Question About Insulin And X-ray (airport)

Question About Insulin And X-ray (airport)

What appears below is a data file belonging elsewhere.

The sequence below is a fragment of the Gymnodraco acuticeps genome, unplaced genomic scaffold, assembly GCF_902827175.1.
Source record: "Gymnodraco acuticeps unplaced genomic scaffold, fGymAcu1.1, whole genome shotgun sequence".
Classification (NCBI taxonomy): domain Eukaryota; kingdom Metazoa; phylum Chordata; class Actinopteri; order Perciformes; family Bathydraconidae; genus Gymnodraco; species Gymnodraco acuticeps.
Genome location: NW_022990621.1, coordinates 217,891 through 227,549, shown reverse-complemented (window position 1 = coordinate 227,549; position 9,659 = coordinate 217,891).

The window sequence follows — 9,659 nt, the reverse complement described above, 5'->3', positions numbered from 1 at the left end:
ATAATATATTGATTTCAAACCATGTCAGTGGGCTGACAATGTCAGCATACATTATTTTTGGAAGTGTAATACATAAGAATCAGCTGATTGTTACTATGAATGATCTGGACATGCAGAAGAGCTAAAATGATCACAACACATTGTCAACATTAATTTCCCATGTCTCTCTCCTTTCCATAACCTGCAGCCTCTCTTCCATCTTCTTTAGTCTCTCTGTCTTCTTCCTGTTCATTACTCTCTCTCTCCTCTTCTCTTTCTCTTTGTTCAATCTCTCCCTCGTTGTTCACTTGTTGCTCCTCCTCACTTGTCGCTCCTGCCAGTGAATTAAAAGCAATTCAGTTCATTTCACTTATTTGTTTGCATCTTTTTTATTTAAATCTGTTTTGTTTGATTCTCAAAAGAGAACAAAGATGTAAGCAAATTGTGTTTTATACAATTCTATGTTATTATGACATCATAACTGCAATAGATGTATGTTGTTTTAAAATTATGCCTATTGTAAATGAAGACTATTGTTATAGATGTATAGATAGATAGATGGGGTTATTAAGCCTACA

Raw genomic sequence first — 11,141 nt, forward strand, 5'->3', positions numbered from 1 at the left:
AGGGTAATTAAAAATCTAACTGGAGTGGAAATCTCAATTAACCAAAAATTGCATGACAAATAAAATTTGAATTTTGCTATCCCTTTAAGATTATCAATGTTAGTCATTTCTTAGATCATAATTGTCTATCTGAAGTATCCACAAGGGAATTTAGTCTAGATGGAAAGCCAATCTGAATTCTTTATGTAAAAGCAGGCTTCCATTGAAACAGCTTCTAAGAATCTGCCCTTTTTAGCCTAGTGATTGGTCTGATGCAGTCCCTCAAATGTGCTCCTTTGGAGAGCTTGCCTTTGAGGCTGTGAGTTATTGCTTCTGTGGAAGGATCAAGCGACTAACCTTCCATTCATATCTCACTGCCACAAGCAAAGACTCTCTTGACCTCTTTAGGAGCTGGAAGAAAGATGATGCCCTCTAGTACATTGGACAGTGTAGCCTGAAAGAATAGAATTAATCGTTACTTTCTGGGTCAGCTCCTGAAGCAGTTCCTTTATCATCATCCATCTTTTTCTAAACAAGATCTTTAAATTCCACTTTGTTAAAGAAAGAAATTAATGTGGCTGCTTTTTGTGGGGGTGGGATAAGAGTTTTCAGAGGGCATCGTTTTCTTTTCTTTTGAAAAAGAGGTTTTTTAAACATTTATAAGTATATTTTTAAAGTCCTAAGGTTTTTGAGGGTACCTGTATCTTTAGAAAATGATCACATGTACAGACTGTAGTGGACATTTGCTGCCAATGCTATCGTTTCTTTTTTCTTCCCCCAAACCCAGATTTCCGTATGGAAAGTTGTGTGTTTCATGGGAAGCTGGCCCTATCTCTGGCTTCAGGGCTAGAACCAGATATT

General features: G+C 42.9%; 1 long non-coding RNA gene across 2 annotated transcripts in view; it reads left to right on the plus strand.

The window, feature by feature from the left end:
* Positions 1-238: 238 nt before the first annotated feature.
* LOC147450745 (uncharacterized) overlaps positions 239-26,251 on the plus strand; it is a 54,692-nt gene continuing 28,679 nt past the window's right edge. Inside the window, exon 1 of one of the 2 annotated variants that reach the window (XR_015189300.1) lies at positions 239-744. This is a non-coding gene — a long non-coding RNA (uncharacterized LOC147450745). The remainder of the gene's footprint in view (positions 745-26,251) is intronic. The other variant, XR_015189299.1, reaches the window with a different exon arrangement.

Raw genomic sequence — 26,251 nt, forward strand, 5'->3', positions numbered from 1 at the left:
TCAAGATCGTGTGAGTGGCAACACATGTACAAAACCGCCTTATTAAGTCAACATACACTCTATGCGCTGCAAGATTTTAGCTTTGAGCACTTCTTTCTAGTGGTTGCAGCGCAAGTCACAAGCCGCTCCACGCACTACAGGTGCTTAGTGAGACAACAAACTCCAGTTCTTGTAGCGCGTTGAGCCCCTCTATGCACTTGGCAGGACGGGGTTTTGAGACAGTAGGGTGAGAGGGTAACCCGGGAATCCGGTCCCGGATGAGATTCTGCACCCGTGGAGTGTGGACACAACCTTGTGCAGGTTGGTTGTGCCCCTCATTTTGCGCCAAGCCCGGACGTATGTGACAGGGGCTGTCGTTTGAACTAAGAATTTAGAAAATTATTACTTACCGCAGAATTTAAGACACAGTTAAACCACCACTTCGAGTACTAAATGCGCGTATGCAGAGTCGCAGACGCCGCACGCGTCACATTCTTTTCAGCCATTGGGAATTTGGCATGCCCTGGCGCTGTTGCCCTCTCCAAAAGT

Question about insulin and X-ray (airport) Question about insulin and X-ray (airport) Hi, I am about to go abroad and have a concern about my insulin. When we go through the security point at the airport, our hand bags (with our monitors, test strips and insulin) go through an X-ray machine (if not sure if it's X-ray or IR), and I was wondering if it can spoil my insulin or blood glucose monitor (but I'm much more concerned about insulin) I entered Lilly's webpage but they don't have any contact e-mail (just a phone number) and I don't live in US. I wonder if any frequent traveler here came across this issue or had any problem. Initial reaction was that it is definitely not an issue...so thought I'd check. This web page, amongst others seems to confirm what I thought: and with further searching this seems like even more comprehensive information: Last edited by NickC; 1/07/09 at 10:54 AM. Reason: Another link A1C 6.4% (04/07), 5.4% (06/07), 5.6% (08/07), 6.4% (01/08), 6.9% (10/08), 6.9% (06/09) 7.8 (10/12), Dx 02/02/07. Now using Freestyle Libre Flash Glucose Monitoring. D.D. Family type 1 LADA new pumper via MM-522 I've walked right through security carring my insulin syringles test strips and moniter an have never been questioned.. Try to take a bottle of aquafina on and they tackle you and question you for possible terrist connections but 2 clear vials of unknown liquids and a pile of syringes no issue Member 7 yrs T1.5 - now on Levemir/Novorapid as of Nov-08 Hi, I am about to go abroad and have a concern about my insulin. When we go through the security point at the airport, our hand bags (with our monitors, test strips and insulin) go through an X-ray machine (if not sure if it's X-ray or IR), and I was wondering if it can spoil my insulin or blood glucose monitor Continue reading >>